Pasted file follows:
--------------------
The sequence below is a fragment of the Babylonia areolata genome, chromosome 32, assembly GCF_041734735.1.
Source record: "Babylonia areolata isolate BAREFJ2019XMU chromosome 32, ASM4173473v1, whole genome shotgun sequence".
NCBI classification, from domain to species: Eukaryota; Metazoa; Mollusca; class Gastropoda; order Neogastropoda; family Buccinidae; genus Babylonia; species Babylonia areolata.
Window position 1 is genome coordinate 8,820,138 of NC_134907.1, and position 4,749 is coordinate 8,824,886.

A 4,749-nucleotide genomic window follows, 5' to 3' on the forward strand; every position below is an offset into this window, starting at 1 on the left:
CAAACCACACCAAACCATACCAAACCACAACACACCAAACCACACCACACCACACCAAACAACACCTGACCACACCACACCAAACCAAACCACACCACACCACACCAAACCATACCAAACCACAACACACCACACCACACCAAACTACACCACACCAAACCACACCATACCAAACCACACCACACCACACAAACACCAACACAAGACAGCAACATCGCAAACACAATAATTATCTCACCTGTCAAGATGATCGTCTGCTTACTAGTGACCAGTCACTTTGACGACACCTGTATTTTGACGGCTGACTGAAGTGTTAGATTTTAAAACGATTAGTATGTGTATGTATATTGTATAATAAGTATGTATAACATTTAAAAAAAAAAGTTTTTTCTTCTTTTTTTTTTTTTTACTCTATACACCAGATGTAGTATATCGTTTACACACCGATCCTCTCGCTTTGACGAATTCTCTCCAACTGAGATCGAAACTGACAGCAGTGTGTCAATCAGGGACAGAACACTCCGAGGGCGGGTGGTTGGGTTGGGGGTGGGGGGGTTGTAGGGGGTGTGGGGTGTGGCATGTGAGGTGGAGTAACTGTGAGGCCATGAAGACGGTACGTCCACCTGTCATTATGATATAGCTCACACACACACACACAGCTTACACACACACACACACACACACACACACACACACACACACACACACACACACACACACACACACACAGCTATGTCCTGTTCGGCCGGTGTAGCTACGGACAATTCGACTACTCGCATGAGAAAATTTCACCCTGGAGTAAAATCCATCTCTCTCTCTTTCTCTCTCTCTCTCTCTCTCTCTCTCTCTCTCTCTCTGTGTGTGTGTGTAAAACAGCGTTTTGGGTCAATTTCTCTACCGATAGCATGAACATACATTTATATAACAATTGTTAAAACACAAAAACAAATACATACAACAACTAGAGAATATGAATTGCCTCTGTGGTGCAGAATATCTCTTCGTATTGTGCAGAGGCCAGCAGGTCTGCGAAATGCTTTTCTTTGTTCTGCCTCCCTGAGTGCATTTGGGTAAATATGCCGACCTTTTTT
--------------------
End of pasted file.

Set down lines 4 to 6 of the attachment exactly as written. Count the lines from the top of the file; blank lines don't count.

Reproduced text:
Window position 1 is genome coordinate 8,820,138 of NC_134907.1, and position 4,749 is coordinate 8,824,886.

A 4,749-nucleotide genomic window follows, 5' to 3' on the forward strand; every position below is an offset into this window, starting at 1 on the left:
CAAACCACACCAAACCATACCAAACCACAACACACCAAACCACACCACACCACACCAAACAACACCTGACCACACCACACCAAACCAAACCACACCACACCACACCAAACCATACCAAACCACAACACACCACACCACACCAAACTACACCACACCAAACCACACCATACCAAACCACACCACACCACACAAACACCAACACAAGACAGCAACATCGCAAACACAATAATTATCTCACCTGTCAAGATGATCGTCTGCTTACTAGTGACCAGTCACTTTGACGACACCTGTATTTTGACGGCTGACTGAAGTGTTAGATTTTAAAACGATTAGTATGTGTATGTATATTGTATAATAAGTATGTATAACATTTAAAAAAAAAAGTTTTTTCTTCTTTTTTTTTTTTTTACTCTATACACCAGATGTAGTATATCGTTTACACACCGATCCTCTCGCTTTGACGAATTCTCTCCAACTGAGATCGAAACTGACAGCAGTGTGTCAATCAGGGACAGAACACTCCGAGGGCGGGTGGTTGGGTTGGGGGTGGGGGGGTTGTAGGGGGTGTGGGGTGTGGCATGTGAGGTGGAGTAACTGTGAGGCCATGAAGACGGTACGTCCACCTGTCATTATGATATAGCTCACACACACACACACAGCTTACACACACACACACACACACACACACACACACACACACACACACACACACACACACACACACACACAGCTATGTCCTGTTCGGCCGGTGTAGCTACGGACAATTCGACTACTCGCATGAGAAAATTTCACCCTGGAGTAAAATCCATCTCTCTCTCTTTCTCTCTCTCTCTCTCTCTCTCTCTCTCTCTCTCTCTGTGTGTGTGTGTAAAACAGCGTTTTGGGTCAATTTCTCTACCGATAGCATGAACATACATTTATATAACAATTGTTAAAACACAAAAACAAATACATACAACAACTAGAGAATATGAATTGCCTCTGTGGTGCAGAATATCTCTTCGTATTGTGCAGAGGCCAGCAGGTCTGCGAAATGCTTTTCTTTGTTCTGCCTCCCTGAGTGCATTTGGGTAAATATGCCGACCTTTTTT